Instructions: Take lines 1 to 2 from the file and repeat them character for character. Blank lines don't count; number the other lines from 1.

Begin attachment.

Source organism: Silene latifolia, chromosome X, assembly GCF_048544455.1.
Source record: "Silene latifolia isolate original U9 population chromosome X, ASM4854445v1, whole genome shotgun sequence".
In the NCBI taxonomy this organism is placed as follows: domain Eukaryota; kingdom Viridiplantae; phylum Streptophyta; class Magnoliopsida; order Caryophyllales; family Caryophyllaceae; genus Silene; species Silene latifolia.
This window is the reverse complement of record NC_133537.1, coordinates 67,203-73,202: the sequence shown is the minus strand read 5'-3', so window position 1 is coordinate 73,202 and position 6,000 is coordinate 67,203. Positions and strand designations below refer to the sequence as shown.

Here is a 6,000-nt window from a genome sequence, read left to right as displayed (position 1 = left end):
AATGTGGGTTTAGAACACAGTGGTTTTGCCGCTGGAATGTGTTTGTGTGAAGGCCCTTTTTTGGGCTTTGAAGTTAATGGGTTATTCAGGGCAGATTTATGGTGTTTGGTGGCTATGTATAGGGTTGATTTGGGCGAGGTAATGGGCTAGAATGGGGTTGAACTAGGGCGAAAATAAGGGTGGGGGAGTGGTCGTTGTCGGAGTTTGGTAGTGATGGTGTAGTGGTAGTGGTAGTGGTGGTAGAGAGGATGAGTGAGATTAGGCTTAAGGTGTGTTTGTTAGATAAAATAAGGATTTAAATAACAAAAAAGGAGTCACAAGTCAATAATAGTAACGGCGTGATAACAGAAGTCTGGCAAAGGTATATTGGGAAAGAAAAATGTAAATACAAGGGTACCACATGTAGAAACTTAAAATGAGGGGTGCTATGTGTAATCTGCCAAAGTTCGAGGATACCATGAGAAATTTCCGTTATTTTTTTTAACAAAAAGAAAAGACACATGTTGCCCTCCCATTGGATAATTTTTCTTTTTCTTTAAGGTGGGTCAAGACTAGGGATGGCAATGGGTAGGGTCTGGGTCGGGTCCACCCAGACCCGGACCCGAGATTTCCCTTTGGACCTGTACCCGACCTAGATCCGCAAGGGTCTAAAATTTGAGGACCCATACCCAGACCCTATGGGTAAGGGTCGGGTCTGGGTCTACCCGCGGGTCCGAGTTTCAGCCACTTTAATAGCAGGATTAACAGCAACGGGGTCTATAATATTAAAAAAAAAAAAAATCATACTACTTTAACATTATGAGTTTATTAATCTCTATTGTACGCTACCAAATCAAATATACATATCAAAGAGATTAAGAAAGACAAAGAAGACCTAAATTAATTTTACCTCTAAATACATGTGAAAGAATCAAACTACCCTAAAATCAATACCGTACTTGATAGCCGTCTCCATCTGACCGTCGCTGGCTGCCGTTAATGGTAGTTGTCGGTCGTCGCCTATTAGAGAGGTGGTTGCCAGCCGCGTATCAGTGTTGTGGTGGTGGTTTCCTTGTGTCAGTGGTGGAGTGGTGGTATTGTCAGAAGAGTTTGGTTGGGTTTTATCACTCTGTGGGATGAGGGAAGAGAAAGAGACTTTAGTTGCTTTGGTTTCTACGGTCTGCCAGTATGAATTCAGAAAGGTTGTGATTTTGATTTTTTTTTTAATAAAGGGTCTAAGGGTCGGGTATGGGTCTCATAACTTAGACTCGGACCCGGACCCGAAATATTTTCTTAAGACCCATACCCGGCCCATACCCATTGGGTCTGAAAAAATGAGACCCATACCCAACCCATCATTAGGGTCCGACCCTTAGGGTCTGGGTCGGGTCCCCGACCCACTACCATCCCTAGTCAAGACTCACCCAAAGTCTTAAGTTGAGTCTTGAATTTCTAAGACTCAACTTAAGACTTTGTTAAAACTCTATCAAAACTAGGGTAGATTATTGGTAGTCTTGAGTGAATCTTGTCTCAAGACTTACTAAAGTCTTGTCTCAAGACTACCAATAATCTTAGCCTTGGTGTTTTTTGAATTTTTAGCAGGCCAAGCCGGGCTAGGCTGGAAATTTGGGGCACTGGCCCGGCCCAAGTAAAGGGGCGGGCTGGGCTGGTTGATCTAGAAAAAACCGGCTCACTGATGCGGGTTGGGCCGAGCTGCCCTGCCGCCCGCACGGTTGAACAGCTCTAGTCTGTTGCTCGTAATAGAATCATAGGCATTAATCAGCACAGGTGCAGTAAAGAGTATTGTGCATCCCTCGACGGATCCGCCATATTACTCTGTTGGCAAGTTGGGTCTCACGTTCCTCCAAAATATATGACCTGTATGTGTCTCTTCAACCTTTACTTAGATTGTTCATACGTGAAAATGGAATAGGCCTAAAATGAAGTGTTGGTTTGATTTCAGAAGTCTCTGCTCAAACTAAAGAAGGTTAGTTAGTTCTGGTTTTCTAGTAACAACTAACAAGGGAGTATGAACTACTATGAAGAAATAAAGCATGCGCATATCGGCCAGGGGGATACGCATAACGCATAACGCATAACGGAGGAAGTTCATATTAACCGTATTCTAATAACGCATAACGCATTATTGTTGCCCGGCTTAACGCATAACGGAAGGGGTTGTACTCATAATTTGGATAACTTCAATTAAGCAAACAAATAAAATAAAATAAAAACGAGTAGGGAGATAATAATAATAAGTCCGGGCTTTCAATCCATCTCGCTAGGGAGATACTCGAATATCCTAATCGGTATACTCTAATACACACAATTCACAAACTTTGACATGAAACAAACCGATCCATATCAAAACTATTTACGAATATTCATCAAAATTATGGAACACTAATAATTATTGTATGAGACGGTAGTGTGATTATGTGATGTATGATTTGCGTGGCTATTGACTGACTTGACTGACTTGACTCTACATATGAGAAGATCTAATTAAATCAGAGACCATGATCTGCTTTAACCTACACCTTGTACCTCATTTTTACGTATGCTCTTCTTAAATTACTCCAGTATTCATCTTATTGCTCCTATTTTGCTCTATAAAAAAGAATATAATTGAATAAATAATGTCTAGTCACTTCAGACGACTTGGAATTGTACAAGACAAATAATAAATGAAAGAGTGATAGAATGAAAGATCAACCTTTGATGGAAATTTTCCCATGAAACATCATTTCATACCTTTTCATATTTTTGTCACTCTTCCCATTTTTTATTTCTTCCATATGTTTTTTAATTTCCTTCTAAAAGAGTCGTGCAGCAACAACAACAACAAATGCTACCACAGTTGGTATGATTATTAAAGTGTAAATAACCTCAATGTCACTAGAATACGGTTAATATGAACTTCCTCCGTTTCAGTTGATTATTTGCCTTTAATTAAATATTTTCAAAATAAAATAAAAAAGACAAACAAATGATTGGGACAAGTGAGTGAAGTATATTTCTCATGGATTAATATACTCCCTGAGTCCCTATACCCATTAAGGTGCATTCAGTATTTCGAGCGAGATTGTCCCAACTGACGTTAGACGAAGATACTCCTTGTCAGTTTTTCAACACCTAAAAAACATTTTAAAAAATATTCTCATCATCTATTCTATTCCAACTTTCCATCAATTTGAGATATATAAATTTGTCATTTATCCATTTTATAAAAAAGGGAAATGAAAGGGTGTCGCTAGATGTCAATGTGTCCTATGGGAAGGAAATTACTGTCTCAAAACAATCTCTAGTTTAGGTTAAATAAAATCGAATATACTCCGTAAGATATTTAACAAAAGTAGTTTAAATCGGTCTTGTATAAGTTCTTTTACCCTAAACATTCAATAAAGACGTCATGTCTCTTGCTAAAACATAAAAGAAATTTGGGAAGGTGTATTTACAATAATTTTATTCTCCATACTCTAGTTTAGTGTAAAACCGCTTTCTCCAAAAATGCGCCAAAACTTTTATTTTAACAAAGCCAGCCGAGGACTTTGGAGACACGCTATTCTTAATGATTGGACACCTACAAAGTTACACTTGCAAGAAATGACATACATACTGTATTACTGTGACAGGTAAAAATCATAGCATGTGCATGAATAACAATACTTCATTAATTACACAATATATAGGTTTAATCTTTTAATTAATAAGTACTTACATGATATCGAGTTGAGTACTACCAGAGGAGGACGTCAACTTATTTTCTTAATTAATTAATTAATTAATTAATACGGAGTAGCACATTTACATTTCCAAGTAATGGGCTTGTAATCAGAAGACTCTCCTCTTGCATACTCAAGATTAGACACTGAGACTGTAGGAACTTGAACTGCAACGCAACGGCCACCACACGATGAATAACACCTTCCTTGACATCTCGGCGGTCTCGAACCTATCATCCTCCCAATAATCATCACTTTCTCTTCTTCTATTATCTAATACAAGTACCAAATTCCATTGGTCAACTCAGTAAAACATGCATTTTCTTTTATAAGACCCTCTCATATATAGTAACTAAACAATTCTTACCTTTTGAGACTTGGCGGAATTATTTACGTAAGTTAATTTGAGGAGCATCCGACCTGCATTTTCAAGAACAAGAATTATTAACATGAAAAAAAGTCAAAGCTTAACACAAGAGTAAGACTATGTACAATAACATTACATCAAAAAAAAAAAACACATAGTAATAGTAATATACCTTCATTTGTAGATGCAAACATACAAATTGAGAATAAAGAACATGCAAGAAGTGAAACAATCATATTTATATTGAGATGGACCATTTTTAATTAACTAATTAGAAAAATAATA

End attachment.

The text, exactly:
Source organism: Silene latifolia, chromosome X, assembly GCF_048544455.1.
Source record: "Silene latifolia isolate original U9 population chromosome X, ASM4854445v1, whole genome shotgun sequence".